The superstar said he knew that the same way he blindsided his parents was the same way Sam would try to blindside him.

“I was lucky that I was his friend and thus I could tell him immediately that ‘shaa izvi zvauri kuita izvi hazviite takambozviitawo’ and we would solve our problems easily.

“Overall, what I can say is that my son was a wonderful person, he was not my son only, he was a nation’s son because he had relations with politicians, footballers, pastors, little kids – and they all called him a friend.

“I truly believe that God must be with him now, otherwise people would not have been so in love with him if he did not do what God wants.”

Today, the Mtukudzi family gathers to take some flowers to Sam’s grave – where they will share memories of the good and bad times they had with Sam.

“We try to remember the happy times, zvinhu zvaitinakidza ne zvaiti bhowa. At the end of the day – he is gone. But it’s always fresh everyday – the image we saw of him when we arrived from South Africa is still fresh in our mind. We pass through the accident scene two to three times a day and we are like ndopakaperera mwana apa.

“But we have to learn to live with it – hazvigadzirike, hazviite zvidhara (we can’t fix this and the memories do not fade).”

Tuku stands next to a metal sculpture of Sam playing his favourite instrument, the saxophone.

He added: “My wife and I try to celebrate the 21 years we were with him. He was a unique person.

“At his funeral, little kids of seven or eight right up to old men even older than me came saying Sam was our friend.

“People may say hundreds, maybe even thousands of people came to mourn Sam because he is Oliver’s son, but I believe it was because of the impact he had on people – he was his own man.

“Several pastors from different churches came saying he attended their churches. Our neighbours confessed only love from him.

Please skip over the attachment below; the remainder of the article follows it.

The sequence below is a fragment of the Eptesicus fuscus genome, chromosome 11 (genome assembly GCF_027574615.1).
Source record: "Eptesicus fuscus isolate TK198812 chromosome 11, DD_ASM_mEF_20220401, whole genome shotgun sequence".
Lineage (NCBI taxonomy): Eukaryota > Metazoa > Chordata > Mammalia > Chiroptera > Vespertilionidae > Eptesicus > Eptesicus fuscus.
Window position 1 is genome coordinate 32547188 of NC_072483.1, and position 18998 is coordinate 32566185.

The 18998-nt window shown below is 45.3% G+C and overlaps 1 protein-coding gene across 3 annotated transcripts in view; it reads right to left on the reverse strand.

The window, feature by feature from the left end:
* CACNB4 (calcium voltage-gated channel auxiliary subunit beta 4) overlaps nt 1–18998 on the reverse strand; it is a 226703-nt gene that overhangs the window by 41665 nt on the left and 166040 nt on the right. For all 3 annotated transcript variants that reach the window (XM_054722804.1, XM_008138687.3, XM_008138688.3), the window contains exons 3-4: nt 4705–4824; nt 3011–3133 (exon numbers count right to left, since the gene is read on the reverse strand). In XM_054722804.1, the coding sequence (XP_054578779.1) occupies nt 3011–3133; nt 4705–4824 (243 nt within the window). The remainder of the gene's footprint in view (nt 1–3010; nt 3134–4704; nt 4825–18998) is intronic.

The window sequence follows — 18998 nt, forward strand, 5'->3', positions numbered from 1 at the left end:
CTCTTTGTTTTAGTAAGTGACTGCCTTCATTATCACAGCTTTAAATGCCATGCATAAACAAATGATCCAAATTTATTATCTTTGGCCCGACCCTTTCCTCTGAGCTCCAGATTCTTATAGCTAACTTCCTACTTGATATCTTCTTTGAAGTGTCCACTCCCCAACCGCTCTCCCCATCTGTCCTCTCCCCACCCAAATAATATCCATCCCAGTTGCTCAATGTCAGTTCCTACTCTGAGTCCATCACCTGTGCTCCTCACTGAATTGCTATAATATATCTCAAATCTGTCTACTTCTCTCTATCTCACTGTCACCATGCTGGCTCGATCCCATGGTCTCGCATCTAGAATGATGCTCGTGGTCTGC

“Kana zvigure zvakauya zvichipupura, yes, nyau dancers said he was a friend. As parents – we never know how long we have our kids, that is why I wrote ‘Ronga Dondo’.

“We had our plans, for instance, I would say I’m 60 and he is 21 so he is going to take over, but no one knows how long we have the people in our lives even though we wish it could be forever. When the kid is gone, like mine; that is when you feel it.”

Tuku, who says he would rather be buried at his rural home in Dande, says he buried Sam in Harare because that is where most of his friends, fans and family are.

“It was the easiest thing to do, both for us and his friends.”

Sam died together with his friend, Owen Chimhare, in a tragic accident along the Harare-Bulawayo road in the early hours of March 15, 2010. They were driving from Harare to their home in Norton.

His last performance with his father was on February 26, 2010 at the 7 Arts Theatre in Avondale in a concert dubbed: Nzou ne Mhuru Mudanga.

Sam announced his arrival on the music scene with the album “Rume Rimwe” in 2007 and was putting final touches to his second “Cheziya” when disaster struck. “Cheziya” was released posthumously in June 2010.